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World-famous Lynn Chadwick sculptures now at The Wilson

Exhibitions at The Wilson Art Gallery & Museum

From October 2014, the atrium space at The Wilson, Cheltenham’s art gallery and museum, will be the temporary new home to High Hat Man (1968) and High Hat Woman (1968), two iconic sculptures by major British artist Lynn Chadwick (1914 – 2003).
Just as the team at The Wilson has waved goodbye to Rodin’s The Kiss, which enjoyed a popular stay at the re-opened museum and gallery, they have welcomed in the pair of Chadwick sculptures - presenting a bold contrast to the Rodin piece. Cast in bronze and over two metres in height, the sculptures create a striking presence in the atrium space. The works date from the late 1960s, a period when Chadwick was exploring finish variances  in his work, and both sculptures include areas of highly polished surface achieving a warm, golden sheen. This technique offered Chadwick a new, more colourful dimension to his work which visitors are able to enjoy in the intimate setting of the atrium space. The display also, as always with the atrium, offers a unique opportunity to view the sculpture from above – an unusual and privileged perspective.
Chadwick was a prolific artist throughout the 20th century, and the display of High Hat Man and High Hat Woman at The Wilson is a celebration of the centenary year of the artist’s birth.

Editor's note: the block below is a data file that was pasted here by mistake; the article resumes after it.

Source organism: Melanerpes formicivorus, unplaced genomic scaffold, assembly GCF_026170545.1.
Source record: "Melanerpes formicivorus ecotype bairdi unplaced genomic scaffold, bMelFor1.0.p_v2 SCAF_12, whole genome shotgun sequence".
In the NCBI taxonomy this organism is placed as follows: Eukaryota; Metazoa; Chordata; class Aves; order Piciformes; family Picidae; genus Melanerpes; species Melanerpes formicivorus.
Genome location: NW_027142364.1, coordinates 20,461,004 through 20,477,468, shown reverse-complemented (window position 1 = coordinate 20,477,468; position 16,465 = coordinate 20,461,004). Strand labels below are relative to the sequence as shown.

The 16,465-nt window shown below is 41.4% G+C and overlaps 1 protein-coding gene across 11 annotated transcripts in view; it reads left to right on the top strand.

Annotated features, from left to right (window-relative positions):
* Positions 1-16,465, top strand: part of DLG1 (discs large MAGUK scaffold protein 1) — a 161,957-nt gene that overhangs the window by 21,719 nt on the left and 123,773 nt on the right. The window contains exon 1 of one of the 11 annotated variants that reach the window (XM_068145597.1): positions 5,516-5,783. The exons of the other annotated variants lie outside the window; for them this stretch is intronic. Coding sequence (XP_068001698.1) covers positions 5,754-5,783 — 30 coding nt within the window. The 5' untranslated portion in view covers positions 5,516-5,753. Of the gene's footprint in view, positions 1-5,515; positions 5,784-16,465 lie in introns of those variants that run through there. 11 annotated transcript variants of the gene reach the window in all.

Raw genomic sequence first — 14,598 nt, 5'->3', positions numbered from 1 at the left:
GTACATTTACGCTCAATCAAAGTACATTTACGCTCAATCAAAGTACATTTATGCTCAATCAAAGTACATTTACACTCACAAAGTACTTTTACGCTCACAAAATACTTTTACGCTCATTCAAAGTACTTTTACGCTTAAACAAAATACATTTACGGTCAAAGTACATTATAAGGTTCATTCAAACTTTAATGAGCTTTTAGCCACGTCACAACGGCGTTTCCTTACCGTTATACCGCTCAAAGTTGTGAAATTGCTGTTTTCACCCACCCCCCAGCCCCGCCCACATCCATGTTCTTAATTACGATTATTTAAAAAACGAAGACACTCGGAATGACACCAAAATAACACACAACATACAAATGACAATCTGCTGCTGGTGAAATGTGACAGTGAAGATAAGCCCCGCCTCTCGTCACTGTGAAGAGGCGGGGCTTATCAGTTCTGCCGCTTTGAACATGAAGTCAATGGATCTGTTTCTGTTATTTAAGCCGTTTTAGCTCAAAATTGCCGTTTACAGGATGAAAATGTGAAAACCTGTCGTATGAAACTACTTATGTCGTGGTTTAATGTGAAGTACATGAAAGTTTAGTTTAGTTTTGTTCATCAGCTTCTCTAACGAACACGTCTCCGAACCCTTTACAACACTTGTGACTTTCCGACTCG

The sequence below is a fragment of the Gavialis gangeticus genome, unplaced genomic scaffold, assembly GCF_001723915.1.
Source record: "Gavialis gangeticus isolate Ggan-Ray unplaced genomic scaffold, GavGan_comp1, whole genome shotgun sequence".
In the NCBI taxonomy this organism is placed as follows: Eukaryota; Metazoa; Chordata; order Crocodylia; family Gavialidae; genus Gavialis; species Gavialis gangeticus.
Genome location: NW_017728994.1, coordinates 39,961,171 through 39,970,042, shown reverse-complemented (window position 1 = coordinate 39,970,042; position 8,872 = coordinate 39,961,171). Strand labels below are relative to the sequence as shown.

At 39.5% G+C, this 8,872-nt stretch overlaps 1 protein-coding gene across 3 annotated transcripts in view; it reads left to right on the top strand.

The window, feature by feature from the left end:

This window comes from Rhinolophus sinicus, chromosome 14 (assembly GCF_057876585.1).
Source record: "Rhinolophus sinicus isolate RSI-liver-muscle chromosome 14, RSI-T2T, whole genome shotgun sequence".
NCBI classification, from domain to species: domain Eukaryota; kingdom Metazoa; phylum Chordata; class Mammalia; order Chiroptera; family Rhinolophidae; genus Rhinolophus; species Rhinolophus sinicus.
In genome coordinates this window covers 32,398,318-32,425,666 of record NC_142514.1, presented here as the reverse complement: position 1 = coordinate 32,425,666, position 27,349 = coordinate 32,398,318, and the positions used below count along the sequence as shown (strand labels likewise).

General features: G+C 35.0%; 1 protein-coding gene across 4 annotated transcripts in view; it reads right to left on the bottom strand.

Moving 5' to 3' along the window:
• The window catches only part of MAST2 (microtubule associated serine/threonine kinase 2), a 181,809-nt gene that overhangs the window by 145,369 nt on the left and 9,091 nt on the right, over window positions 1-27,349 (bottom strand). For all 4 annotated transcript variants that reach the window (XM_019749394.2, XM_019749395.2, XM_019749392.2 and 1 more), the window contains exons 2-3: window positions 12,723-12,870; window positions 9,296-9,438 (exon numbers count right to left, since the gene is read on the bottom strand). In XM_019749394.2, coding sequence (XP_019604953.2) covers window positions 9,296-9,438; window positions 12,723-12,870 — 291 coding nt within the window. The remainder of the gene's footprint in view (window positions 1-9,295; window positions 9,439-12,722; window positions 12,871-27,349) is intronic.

Dan Chadwick, Lynn Chadwick’s son, said “I am very happy to see that my father’s work is going to be shown in this fine museum.”
Jane Lillystone, Museum, Arts and Tourism Manager commented, “We are delighted to be welcoming these two Chadwick sculptures to The Wilson. We have loved how popular The Kiss has been during its stay, and hope that Chadwick’s work will prove just as successful. The atrium space is the ideal opportunity to offer visitors an intense ‘shot’ of art and culture and we love how accessible it is to everyone.”
Joanna Stringer, Chairman of The Cheltenham Trust, added that “the significant rebuild at The Wilson has opened up many new opportunities to display art works which previously could not have been accommodated. It’s very exciting to be able to fully appreciate the scale of these large works up close in the atrium.”

Explore Gloucestershire
20 October 2014

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